The Pied Piper Plays Again

January 2016

John Piper recently wrote a Foreword to Thomas Schreiner’s new book, Faith Alone: The Doctrine of Justification: What the Reformers Taught…and Why It Still Matters.[1] Piper writes:


As Tom Schreiner says, the book “tackles one of the fundamental questions of our human condition: how can a person be right with God?”


The stunning Christian answer is: sola fide—faith alone. But be sure you hear this carefully and precisely: He says right with God by faith alone, not attain heaven by faith alone. There are other conditions for attaining heaven, but no others for entering a right relationship to God. In fact, one must already be in a right relationship with God by faith alone in order to meet the other conditions. …


Such faith always “works by love” and produces the “obedience of faith.” And that obedience—imperfect as it is till the day we die—is not the “basis of justification, but…a necessary evidence and fruit of justification.” In this sense, love and obedience—inherent righteousness—is “required of believers, but not for justification”—that is, required for heaven, not for entering a right-standing with God. …


And this faith is no mere mental assent, but a heartfelt embrace of Jesus Christ as its all-satisfying treasure. “Justification is by faith alone, for faith finds its joy in Christ alone, seeing him as the pearl of great price, the one who is more desirable than anything or anyone else” (emphasis added [by Piper]).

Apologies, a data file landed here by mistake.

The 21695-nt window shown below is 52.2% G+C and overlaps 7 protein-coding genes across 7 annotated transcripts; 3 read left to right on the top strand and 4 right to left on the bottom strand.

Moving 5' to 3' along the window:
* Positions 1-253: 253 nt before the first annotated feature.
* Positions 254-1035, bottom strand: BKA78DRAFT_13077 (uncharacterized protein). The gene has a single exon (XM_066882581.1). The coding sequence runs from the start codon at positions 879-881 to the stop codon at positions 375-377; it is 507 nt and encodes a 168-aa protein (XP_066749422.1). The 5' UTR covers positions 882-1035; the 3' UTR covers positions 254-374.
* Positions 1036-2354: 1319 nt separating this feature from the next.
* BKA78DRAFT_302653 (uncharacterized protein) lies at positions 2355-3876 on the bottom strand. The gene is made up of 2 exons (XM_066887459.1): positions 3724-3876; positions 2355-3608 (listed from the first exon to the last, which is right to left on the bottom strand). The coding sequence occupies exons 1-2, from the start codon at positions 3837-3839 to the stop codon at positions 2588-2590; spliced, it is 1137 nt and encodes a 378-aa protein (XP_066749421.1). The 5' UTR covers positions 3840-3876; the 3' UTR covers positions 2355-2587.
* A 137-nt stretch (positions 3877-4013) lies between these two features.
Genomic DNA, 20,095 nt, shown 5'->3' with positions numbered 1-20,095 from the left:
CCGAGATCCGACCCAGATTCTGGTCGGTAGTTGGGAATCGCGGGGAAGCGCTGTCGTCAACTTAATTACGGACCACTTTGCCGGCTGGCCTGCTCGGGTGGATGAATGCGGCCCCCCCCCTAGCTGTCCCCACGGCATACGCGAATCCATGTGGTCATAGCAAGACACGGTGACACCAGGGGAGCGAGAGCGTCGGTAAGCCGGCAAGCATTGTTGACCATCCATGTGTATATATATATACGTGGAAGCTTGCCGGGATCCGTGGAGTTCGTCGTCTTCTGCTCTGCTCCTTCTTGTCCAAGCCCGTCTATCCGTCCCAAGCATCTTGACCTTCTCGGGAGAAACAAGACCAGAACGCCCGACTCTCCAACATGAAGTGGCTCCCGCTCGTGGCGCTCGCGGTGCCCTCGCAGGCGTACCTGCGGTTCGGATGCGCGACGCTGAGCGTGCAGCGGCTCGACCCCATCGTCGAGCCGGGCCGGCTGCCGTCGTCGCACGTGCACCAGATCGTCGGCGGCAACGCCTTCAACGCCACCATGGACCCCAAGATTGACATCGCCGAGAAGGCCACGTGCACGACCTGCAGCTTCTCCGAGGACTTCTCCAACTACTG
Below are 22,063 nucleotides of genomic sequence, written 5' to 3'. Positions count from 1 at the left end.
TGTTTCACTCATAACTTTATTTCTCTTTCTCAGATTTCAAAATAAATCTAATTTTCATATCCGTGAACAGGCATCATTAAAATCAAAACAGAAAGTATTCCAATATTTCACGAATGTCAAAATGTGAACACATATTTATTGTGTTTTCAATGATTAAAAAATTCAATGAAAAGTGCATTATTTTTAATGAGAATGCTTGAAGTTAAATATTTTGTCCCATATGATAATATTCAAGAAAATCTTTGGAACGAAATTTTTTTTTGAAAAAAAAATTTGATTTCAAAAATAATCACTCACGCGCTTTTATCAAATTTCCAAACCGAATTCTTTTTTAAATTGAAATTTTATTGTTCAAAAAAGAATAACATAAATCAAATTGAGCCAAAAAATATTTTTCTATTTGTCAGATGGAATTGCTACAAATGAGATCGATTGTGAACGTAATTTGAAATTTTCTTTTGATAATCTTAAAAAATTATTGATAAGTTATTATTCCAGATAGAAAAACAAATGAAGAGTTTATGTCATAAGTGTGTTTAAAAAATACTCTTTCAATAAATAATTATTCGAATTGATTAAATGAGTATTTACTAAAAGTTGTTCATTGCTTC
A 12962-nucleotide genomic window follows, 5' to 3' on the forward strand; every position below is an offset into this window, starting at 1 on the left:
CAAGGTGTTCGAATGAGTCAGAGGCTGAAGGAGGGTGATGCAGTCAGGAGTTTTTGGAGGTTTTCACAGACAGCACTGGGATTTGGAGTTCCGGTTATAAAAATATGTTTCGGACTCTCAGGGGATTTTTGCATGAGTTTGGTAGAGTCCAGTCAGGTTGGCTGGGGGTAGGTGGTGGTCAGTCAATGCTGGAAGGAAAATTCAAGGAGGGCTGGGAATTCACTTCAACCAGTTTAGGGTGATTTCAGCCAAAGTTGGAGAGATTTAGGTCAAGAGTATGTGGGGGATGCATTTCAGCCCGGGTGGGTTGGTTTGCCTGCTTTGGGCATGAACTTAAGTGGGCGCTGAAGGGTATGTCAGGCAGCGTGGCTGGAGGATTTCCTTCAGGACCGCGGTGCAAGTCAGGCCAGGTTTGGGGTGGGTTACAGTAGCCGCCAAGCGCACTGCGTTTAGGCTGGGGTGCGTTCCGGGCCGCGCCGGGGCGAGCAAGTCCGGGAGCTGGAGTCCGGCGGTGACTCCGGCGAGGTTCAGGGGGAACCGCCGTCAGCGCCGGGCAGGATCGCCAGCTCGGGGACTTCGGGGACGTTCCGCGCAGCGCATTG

Thus Schreiner closes his book with a joyful testimony—and I rejoice to join him in it: “My confidence on the last day…will not rest on my transformation. I have too far to go to put any confidence in what I have accomplished. Instead, I rest on Jesus Christ. He is my righteousness. He is the guarantor of my salvation. I am justified by faith alone, in Christ alone, to the glory of God alone.”[2]


A few logical implications follow:

  1. Being righteous before (“right with”/justified) God is insufficient to attain Heaven.
  2. Christ’s righteousness is insufficient to attain Heaven.
  3. Justification is not “the divine verdict of the Eschaton being brought forward into the present time and rendered here and now concerning the believing sinner.”[3]
  4. There is not therefore now no condemnation for those who are in Christ Jesus.
  5. Justification is meaningless.
  6. I cannot rest in Christ alone on the last day, but must hope in my transformation.[4]


[1]Grand Rapids, Michigan: Zondervan, 2015.

[2]John Piper, “Foreword,” Thomas Schreiner, Faith Alone, 11, 12, emphasis in original unless otherwise noted.

[3]Robert L. Reymond, A New Systematic Theology of the Christian Faith: 2nd Edition – Revised and Updated, Nashville: Thomas Nelson Publishers, 1998, 743.

[4]Thanks to Brandon Adams and his blog article “Piper’s Foreword,” September 17, 2015, viewed January 28, 2016,